To offer a simpler connection between fasting and weight loss, slamming the door shut on snacking for two thirds or more of the day is a powerful technique in its own right.
You don’t have to be an avid weightlifter to appreciate the importance of retaining as much muscle as possible while slimming down, a capability that intermittent fasting appears to support.
According to this University of Virginia Medical School study, participants who fasted for five days demonstrated clinically significant increases in growth hormone “pulse frequency.”
Put simply, growth hormone release in humans is highly unpredictable, as “pulses” can range in frequency and amplitude without clear cause, so anything that can raise levels is deserving of a closer look.
Some loss of muscle mass is always to be expected when dropping more than a pound or two, but the ability to minimize that loss can make the difference between a skinny fat person and a more optimal body composition.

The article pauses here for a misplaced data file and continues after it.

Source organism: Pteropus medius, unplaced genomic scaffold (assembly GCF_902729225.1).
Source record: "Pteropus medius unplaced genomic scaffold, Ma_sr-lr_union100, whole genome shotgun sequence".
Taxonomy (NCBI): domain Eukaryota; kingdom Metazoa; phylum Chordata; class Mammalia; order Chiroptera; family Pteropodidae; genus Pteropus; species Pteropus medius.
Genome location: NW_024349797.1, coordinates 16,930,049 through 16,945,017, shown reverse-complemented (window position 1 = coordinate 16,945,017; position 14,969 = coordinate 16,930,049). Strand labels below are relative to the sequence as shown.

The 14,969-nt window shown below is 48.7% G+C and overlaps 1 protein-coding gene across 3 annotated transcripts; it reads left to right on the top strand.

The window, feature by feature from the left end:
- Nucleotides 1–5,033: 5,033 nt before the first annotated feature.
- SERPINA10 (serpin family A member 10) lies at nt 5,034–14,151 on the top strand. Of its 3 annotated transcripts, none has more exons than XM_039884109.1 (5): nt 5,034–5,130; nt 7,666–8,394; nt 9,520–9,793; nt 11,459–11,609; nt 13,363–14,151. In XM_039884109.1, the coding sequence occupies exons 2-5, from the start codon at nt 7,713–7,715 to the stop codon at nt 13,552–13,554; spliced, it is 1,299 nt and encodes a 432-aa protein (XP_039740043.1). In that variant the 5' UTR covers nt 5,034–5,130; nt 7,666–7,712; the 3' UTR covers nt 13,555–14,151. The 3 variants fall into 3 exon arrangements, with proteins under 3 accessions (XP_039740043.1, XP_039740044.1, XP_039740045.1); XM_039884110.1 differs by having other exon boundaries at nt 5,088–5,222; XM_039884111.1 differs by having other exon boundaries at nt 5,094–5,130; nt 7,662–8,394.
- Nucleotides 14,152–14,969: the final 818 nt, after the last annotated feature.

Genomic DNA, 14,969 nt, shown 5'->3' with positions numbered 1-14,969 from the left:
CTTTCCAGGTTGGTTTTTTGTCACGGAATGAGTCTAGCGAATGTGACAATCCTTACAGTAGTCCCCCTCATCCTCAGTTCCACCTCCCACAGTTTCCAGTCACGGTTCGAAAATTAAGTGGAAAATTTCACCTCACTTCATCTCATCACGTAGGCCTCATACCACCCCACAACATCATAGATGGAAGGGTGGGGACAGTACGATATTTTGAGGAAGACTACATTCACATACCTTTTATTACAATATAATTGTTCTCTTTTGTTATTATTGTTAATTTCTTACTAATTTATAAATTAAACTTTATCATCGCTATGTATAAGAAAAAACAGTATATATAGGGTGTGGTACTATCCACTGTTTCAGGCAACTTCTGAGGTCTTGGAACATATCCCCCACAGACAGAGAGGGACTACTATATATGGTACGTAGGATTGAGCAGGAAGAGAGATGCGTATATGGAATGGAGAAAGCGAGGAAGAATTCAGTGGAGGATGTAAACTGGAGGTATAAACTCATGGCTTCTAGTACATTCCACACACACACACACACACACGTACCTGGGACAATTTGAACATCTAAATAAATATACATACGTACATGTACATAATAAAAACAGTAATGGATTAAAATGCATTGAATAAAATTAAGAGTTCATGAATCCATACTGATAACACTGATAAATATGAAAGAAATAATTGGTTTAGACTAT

From the Greek words for “self” and “eating,” autophagy refers to an immune process in which old or damaged cells destroy themselves.
When our cells are temporarily deprived of outside energy sources, they focus more on “housekeeping” tasks such as this one, a benefit of intermittent fasting that has perked up the ears of more than one cancer researcher.
As this Federal University of Sao Paulo study explains in much greater detail, many cancers rely on “hacking” the cell’s ability to target its own organelles when compromised.
Promoting autophagy with intermittent fasting was found by the researchers to stimulate “antiproliferative effects in breast, colorectal and lung cancer cell models, as well as the inhibition of tumor growth in an in vivo model of lung cancer.”